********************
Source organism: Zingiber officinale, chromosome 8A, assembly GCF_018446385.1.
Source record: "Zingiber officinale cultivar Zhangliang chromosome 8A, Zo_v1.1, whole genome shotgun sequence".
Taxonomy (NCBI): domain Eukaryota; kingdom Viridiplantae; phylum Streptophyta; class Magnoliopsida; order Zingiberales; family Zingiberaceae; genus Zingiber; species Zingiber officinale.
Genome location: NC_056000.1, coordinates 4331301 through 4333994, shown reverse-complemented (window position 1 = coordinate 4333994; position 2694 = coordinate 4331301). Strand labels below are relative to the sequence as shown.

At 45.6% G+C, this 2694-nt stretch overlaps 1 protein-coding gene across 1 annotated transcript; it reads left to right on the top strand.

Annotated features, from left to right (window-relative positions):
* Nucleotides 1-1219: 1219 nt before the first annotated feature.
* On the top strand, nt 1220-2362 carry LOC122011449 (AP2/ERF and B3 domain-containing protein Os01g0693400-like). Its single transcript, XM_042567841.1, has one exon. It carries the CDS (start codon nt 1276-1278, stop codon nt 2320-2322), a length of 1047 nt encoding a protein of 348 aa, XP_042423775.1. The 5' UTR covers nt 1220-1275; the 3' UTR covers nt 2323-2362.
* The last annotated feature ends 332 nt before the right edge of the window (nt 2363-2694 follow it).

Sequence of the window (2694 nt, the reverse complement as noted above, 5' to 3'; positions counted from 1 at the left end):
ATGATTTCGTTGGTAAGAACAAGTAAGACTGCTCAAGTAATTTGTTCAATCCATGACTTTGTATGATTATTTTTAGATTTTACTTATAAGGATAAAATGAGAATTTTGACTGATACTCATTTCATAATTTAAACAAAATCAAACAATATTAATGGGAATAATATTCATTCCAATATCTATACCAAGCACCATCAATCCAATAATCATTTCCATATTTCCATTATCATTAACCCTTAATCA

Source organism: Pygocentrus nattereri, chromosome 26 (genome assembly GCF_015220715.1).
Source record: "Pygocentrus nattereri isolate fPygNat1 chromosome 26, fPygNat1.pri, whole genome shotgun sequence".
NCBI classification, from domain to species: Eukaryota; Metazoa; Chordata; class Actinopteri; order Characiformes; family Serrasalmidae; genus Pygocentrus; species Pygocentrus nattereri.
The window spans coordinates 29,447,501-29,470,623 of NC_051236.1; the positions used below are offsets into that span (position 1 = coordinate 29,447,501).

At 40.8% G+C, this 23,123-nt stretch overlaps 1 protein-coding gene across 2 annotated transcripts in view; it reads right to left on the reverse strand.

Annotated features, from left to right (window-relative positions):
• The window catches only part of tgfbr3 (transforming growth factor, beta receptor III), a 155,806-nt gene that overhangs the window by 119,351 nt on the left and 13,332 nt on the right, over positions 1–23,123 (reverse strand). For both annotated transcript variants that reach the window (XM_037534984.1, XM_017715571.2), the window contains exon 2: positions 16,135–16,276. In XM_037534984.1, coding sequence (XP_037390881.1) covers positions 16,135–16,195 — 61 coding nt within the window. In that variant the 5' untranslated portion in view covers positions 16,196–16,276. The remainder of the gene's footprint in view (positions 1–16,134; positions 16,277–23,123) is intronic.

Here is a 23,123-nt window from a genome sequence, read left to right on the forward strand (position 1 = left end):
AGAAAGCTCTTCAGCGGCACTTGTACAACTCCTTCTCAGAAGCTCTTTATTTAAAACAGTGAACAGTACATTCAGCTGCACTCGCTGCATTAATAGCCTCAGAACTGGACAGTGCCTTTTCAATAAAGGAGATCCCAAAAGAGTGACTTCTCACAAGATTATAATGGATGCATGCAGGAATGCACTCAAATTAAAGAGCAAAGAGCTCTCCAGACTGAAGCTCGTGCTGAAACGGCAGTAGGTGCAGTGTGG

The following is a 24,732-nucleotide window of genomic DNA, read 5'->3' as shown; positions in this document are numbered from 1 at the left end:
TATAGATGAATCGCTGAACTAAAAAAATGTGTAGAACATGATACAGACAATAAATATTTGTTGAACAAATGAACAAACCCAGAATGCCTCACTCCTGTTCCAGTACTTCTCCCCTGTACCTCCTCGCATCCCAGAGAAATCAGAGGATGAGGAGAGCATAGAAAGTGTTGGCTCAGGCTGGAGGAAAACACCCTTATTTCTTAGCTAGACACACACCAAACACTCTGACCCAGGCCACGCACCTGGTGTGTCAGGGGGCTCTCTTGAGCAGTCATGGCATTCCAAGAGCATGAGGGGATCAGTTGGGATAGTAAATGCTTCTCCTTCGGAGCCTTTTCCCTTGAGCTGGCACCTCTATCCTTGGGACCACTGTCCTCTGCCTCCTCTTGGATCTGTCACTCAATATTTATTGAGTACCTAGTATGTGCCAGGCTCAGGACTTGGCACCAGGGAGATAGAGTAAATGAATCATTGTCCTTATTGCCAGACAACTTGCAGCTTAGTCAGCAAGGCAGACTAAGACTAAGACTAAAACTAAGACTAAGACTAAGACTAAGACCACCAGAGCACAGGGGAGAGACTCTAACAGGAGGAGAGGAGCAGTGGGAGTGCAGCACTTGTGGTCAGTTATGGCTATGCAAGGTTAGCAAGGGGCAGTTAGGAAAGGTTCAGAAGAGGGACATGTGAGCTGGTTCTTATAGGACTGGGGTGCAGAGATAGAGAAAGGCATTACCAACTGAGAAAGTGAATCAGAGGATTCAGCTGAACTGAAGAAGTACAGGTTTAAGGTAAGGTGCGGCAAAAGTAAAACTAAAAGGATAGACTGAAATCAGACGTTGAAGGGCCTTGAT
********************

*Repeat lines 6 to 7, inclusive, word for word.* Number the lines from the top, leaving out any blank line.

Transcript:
Annotated features, from left to right (window-relative positions):
* Nucleotides 1-1219: 1219 nt before the first annotated feature.